Marci says that detailed analysis of the bond markets is a prerequisite for this strategy’s success. He and his colleagues focus on scenarios of stagnating or rising interest rates based on the respective challenges bond investors face. The case studies show that, depending on the initial situation, a risk management overlay can reduce the maximum drawdown on a bond portfolio by more than a third while also increasing the average total return. The volatility of the portfolio with a risk management overlay is about 20 percent lower compared with a portfolio without a risk management overlay. In addition to improving returns and reducing risk, it is also possible to include value floors while managing the overlay.
Peter Flöck says this result demonstrates exactly why such risk provisioning is more important than ever in the current investment environment for many institutional portfolios with bond exposure: "The risk management overlay was able to reduce tail risks in the low interest rate environment in the case studies and to significantly increase risk-adjusted performance."
Bonds still crucial for many portfolios
Bonds still form the core of many institutional investors' portfolios. Indeed, they account for 40 percent of the special fund portfolios managed by Universal Investment. As of September 30, 2021, a total of 195 billion euros was invested in bonds - more than in any other single asset class. Overlay solutions for bonds can therefore contribute to saving the Sharpe ratio in many portfolios.
Challenges and solutions for bond investors
Chart 1: Expected annual yields for various bond indices over a 16-year period. The expected yield comprises the average yield-to-worst and the roll down return. The expected yield is shown for the year at the end of which the estimate for the next year was calculated. For example, all data for 2021 were included at the last data point and formed the estimate for 2022.
Chart 2: The table shows the forecast duration-implied volatility (index risk) and the ratio of the estimated yield and index risk (yield/risk) for several bond indices and points in time. The average duration of the relevant year was used for the calculation. The volatility of the yield-to-worst (YTW) was calculated on the basis of daily yield changes using an expanding window as of January 1, 2005. Average YTW and roll down returns for the relevant year were used to calculate the expected yield.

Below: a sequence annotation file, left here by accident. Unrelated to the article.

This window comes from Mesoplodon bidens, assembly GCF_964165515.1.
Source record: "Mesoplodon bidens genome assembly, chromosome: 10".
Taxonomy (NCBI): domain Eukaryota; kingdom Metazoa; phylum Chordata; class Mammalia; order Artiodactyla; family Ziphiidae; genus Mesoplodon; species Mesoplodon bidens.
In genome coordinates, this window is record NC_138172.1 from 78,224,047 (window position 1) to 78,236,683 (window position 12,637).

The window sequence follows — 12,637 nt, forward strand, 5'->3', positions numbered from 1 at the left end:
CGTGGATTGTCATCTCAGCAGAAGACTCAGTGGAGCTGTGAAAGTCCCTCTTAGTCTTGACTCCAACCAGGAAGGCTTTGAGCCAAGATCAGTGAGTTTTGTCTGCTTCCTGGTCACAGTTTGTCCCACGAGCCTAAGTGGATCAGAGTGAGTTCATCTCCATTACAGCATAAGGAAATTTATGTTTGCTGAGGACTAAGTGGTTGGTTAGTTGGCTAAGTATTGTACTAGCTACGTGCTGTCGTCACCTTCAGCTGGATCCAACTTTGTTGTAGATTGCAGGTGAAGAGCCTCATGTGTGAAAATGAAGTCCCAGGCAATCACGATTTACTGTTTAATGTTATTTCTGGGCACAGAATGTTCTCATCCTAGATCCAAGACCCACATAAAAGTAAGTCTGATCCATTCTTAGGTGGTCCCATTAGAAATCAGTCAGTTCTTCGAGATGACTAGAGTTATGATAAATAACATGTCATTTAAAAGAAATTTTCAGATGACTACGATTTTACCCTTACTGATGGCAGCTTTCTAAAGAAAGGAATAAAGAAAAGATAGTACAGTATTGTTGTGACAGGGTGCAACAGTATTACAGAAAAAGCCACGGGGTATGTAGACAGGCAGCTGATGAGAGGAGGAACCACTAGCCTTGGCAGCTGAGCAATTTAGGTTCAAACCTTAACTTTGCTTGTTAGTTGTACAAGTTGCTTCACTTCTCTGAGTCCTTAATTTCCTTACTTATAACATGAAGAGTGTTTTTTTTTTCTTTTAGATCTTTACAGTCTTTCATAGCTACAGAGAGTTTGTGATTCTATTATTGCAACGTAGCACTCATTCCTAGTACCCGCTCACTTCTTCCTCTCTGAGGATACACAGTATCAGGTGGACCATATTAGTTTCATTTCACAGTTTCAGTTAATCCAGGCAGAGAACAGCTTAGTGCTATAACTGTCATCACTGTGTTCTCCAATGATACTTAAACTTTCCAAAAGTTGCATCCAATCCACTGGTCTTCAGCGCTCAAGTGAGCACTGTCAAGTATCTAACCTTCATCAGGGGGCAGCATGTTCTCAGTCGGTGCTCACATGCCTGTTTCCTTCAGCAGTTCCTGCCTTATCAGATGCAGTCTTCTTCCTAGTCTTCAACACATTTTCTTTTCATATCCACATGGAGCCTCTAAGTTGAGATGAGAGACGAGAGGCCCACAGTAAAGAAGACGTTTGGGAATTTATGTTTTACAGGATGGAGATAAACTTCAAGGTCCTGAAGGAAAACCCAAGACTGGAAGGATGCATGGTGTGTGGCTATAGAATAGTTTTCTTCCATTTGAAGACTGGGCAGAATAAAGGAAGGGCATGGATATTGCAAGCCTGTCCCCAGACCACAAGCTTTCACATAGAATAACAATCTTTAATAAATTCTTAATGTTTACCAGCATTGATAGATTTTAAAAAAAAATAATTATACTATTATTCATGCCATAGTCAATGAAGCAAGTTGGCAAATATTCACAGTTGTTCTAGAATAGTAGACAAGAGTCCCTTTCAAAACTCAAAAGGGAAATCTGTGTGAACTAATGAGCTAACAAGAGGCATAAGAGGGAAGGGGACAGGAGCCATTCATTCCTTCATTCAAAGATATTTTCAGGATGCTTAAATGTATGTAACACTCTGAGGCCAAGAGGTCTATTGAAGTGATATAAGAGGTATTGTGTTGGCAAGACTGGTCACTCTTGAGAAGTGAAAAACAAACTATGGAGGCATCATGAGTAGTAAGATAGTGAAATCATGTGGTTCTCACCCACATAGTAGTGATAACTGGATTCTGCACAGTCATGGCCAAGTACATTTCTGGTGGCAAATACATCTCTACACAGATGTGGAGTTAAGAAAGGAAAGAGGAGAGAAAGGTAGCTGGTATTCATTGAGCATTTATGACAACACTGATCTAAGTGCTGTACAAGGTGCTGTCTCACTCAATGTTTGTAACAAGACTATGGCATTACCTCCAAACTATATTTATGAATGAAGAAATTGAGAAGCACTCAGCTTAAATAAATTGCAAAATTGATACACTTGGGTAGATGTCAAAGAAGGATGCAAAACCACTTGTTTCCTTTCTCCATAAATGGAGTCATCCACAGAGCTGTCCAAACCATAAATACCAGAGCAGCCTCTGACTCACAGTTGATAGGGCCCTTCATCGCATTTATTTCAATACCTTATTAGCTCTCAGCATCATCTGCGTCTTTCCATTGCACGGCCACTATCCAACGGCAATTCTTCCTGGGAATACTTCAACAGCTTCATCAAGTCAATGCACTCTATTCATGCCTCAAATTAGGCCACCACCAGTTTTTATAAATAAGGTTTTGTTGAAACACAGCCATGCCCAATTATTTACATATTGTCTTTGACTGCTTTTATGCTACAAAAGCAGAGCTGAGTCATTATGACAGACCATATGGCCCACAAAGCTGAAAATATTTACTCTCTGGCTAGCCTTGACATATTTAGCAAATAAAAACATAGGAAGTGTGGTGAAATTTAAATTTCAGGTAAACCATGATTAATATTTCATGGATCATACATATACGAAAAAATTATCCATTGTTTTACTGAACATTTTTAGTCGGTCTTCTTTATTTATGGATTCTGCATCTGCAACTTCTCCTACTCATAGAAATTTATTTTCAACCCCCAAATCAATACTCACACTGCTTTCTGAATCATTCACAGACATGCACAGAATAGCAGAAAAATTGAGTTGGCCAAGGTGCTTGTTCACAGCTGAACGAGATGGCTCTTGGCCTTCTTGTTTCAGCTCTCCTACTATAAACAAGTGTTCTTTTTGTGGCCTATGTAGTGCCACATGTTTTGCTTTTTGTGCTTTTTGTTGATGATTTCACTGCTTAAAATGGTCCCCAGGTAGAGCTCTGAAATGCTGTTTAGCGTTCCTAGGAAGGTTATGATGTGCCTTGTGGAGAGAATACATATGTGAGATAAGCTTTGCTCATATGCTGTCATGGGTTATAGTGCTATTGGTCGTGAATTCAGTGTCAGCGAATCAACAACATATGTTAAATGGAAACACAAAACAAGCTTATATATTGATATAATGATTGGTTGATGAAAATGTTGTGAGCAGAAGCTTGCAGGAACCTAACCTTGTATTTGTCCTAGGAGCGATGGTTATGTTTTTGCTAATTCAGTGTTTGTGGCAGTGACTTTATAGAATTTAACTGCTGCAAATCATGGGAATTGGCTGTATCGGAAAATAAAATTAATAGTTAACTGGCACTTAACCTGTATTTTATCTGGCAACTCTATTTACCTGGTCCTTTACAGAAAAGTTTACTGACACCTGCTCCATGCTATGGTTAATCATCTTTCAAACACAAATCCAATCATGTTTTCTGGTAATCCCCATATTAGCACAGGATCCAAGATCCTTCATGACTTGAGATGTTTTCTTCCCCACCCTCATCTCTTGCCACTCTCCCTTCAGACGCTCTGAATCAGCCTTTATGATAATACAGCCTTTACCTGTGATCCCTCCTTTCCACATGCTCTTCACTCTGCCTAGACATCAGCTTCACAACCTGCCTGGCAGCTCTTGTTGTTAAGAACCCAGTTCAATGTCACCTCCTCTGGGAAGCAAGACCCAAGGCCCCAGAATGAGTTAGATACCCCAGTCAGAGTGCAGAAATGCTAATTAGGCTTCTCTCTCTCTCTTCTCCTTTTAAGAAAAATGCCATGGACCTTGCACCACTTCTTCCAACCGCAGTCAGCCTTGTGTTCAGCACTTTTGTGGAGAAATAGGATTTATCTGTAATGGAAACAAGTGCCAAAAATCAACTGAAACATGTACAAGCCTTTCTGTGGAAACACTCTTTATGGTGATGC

Chart 3: Increased interest rates of various bond indices that were compensated over time. The chart shows how far interest rates in the relevant index were able to rise until the resulting price losses exceeded the expected return. The ratio is shown for the year at the end of which a hypothetical investment was made for the following year.
Chart 4: Performance of the interest-rate and duration-adjusted Bloomberg Barclays Euro Aggregate Treasury Total Return Index with and without a risk overlay in the period from July 1, 2005 to June 30, 2008. The performance of the BB Euro Treasury yield was adjusted to the yield and duration at the initial level on December 31, 2021. An ideal hedge quality was assumed. The red line indicates the lower limit below which the portfolio value was not allowed to fall. As soon as the portfolio value approached the lower limit, a hedge was set up successively against further price losses. The hedge was unwound either through price gains or in a situation close to a full hedge after three months.